They further elaborate: “Pizza Hut experienced a net new unit decline of 1,064 restaurants in 2020, largely due to 1,745 global closures, including 867 closures in the U.S., nearly 300 of which were stores operated by NPC International, Inc. (“NPC”) as discussed in the following paragraph.”
You’ll notice in the screenshot that company owned stores closed down too, so it wasn’t like the franchisees were the only ones to take the fall here.
But in a telling truth of the franchise model itself, the operating profit for the Pizza Hut division of Yum Brands (the Pizza Hut franchisor) only lost -9% YOY, which is a stark contrast to having your whole restaurant go out of business.
While the pandemic was a freak black swan event, it highlights the sometimes uneven risks in franchising as it relates to the franchisee and franchisor.
The Pizza Hut brand itself is going to be just fine, and its shareholders taken aback with minor wounds, mostly because their Pizza Hut concept was 99% franchised and thus shielded from much of the bankruptcy risk.
However, that’s not to say that investing into a franchisor is a riskless adventure guaranteed of success, as we’ll see in the massive failure by the Krispy Kreme franchisor in operating its side of the business.
Franchisor Failure: Krispy Kreme Donuts
Krispy Kreme was one of the hottest IPOs in the new millennium, dazzling investors at a time that the stock market was undergoing a spectacular collapse after the dot com bubble.
On March 10, 2003, MarketWatch reported that the company’s stock was up 545% since the NASDAQ’s all-time high of 5,048 on March 10, 2000.
While this was a divine time for early Krispy Kreme shareholders, the party did not last.
On August, 26, 2004, the Street wrote that “Krispy Kreme’s transformation from growth stock to deep-value play made giant steps Thursday”, as the stock careened to $13.67 after almost reaching $40 earlier in the year.
According to publicly available company filings, Krispy Kreme (trading at the time as $KKD) saw its stock at a high of $39.99 in the Q1 for the fiscal year ending January 30, 2005 only to drop to a low for Q4 for the year ended January 29, 2006 at $3.35.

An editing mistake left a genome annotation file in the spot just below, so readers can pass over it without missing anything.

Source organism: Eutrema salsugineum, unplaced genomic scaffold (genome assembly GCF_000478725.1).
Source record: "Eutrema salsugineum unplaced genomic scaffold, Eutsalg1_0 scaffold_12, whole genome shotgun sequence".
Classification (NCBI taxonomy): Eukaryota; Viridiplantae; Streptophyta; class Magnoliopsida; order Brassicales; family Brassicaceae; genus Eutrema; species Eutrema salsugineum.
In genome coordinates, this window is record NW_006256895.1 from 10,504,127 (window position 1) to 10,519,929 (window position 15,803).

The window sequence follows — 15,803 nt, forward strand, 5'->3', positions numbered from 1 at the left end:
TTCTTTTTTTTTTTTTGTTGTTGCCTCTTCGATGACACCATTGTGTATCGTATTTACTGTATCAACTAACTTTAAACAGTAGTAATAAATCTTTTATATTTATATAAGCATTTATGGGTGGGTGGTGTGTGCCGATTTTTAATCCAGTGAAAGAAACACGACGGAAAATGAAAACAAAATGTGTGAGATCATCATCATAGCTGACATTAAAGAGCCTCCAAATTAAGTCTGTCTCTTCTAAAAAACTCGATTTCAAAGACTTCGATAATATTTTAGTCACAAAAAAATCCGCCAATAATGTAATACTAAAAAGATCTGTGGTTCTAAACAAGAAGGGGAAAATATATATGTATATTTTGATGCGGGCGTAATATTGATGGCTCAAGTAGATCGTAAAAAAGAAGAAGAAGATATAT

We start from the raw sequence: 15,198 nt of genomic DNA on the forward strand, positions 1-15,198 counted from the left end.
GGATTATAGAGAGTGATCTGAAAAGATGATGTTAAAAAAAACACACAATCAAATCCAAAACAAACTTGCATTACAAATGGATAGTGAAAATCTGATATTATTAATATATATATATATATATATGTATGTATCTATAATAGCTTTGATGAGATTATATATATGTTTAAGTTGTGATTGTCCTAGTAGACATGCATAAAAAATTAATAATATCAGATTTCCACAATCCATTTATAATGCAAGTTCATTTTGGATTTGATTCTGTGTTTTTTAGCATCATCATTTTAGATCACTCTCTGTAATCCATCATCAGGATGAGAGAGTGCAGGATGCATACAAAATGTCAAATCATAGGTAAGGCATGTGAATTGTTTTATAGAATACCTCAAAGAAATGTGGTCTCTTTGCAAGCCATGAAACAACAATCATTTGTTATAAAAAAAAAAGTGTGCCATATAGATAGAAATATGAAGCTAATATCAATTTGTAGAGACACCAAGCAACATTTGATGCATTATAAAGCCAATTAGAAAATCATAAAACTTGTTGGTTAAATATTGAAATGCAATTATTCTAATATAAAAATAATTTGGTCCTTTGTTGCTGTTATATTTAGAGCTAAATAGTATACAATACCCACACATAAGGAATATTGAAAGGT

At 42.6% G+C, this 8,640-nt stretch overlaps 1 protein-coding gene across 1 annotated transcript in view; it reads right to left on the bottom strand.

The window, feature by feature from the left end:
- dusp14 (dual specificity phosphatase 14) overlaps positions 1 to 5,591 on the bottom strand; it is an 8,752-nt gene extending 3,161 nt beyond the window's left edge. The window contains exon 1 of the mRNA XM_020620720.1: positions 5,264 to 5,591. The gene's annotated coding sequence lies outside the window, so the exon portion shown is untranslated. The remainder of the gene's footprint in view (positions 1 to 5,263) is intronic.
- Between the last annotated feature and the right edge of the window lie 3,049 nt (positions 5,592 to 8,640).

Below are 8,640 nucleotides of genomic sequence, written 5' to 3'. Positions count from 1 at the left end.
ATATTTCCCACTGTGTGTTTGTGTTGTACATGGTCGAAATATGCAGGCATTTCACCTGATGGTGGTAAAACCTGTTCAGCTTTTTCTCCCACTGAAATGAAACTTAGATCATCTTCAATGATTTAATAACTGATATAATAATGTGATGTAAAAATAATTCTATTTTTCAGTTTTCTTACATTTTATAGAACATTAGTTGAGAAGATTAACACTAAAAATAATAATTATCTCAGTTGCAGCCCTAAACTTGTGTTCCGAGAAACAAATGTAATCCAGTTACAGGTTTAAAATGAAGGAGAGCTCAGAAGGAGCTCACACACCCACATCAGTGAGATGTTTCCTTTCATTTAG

There are stock splits and stock dilution throughout the rocky history of Krispy Kreme’s publicly traded adventure, but eventually the company was taken private at around $1.35 billion in 2016.
Keep in mind that the $39.99 high in FY2005 Q1 represented a market capitalization of almost $2.5 billion, so essentially shareholders lost almost half of their investment over a decade+ long time period, with that rocky peak-to-trough period in 2005 representing a loss of 75%-80%.
That’s a huge failure even in a place as naturally volatile as the stock market.
So what happened?
To try and really dig out a detailed investigation, we will examine the last publicly filed annual report before the company’s stock collapse, which covered the 2004 fiscal year.
At the time, KKD had 357 total stores—141 were company operated and 216 were operated by franchisees.
To understand the franchise agreements, we’ll turn to the Business overview of the annual report. Herein, their franchisees are referred to as “associates” and “area developers”.
The agreements with the associates looked pretty favorable for these franchisees, as we can see here:
The royalties there are pretty low, and the 5-year contract periods provide a decent time of stability for both parties.
The area developer program on the other hand appears a little more suspect, at least potentially:
I highlighted a few key areas which made me raise my eyebrows. The disclosure of multiple termination clauses and strict adherence to a specific number of developments makes it seem like the franchise risks for these franchisees are tipped more on their side than the parent. The language makes them sound easily replaceable, which doesn’t sound like a true symbiotic partnership.
With 183 stores in operation by area developers, representing 51% of the parent company’s total stores, I’d find myself as an investor focusing on this aspect of the business, as it’s likely a huge driver to the franchisor’s future success.
Another telling feature of Krispy Kreme’s franchise model was disclosed here:
Like we talked about earlier, this requirement by franchisees to have to purchase materials from the franchisor has its pros and cons, and by itself doesn’t necessarily mean the company or franchisees were doomed.